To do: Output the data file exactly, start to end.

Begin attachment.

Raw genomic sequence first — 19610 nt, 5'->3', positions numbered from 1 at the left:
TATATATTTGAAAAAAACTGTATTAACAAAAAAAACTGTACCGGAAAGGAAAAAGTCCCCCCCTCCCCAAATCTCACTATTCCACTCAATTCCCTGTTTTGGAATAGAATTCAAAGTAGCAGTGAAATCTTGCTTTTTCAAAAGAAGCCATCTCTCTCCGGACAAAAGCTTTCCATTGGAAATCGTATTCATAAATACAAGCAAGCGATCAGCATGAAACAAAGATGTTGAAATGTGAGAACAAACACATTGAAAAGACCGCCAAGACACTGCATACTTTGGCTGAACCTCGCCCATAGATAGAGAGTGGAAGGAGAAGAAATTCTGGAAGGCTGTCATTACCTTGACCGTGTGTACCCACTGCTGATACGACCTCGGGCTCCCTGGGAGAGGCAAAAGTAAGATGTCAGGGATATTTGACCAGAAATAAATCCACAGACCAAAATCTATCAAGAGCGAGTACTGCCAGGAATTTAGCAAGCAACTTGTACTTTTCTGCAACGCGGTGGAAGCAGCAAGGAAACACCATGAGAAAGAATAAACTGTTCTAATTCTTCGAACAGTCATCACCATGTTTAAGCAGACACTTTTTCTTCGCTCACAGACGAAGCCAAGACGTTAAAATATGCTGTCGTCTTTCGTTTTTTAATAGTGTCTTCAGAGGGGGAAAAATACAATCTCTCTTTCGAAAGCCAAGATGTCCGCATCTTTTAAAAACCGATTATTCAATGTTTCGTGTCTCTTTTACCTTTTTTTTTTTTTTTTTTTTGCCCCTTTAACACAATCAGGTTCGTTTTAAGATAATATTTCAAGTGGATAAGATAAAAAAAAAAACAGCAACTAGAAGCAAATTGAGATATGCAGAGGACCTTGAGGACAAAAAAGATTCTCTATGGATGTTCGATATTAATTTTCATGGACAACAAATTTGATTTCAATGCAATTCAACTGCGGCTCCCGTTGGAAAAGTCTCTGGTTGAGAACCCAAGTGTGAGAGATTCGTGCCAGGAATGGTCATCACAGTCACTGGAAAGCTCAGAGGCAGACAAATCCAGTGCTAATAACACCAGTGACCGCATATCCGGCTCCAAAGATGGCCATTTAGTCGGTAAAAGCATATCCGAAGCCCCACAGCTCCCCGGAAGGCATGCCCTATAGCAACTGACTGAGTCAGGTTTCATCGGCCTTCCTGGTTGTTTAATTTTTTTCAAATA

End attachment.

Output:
Raw genomic sequence first — 19610 nt, 5'->3', positions numbered from 1 at the left:
TATATATTTGAAAAAAACTGTATTAACAAAAAAAACTGTACCGGAAAGGAAAAAGTCCCCCCCTCCCCAAATCTCACTATTCCACTCAATTCCCTGTTTTGGAATAGAATTCAAAGTAGCAGTGAAATCTTGCTTTTTCAAAAGAAGCCATCTCTCTCCGGACAAAAGCTTTCCATTGGAAATCGTATTCATAAATACAAGCAAGCGATCAGCATGAAACAAAGATGTTGAAATGTGAGAACAAACACATTGAAAAGACCGCCAAGACACTGCATACTTTGGCTGAACCTCGCCCATAGATAGAGAGTGGAAGGAGAAGAAATTCTGGAAGGCTGTCATTACCTTGACCGTGTGTACCCACTGCTGATACGACCTCGGGCTCCCTGGGAGAGGCAAAAGTAAGATGTCAGGGATATTTGACCAGAAATAAATCCACAGACCAAAATCTATCAAGAGCGAGTACTGCCAGGAATTTAGCAAGCAACTTGTACTTTTCTGCAACGCGGTGGAAGCAGCAAGGAAACACCATGAGAAAGAATAAACTGTTCTAATTCTTCGAACAGTCATCACCATGTTTAAGCAGACACTTTTTCTTCGCTCACAGACGAAGCCAAGACGTTAAAATATGCTGTCGTCTTTCGTTTTTTAATAGTGTCTTCAGAGGGGGAAAAATACAATCTCTCTTTCGAAAGCCAAGATGTCCGCATCTTTTAAAAACCGATTATTCAATGTTTCGTGTCTCTTTTACCTTTTTTTTTTTTTTTTTTTTGCCCCTTTAACACAATCAGGTTCGTTTTAAGATAATATTTCAAGTGGATAAGATAAAAAAAAAAACAGCAACTAGAAGCAAATTGAGATATGCAGAGGACCTTGAGGACAAAAAAGATTCTCTATGGATGTTCGATATTAATTTTCATGGACAACAAATTTGATTTCAATGCAATTCAACTGCGGCTCCCGTTGGAAAAGTCTCTGGTTGAGAACCCAAGTGTGAGAGATTCGTGCCAGGAATGGTCATCACAGTCACTGGAAAGCTCAGAGGCAGACAAATCCAGTGCTAATAACACCAGTGACCGCATATCCGGCTCCAAAGATGGCCATTTAGTCGGTAAAAGCATATCCGAAGCCCCACAGCTCCCCGGAAGGCATGCCCTATAGCAACTGACTGAGTCAGGTTTCATCGGCCTTCCTGGTTGTTTAATTTTTTTCAAATA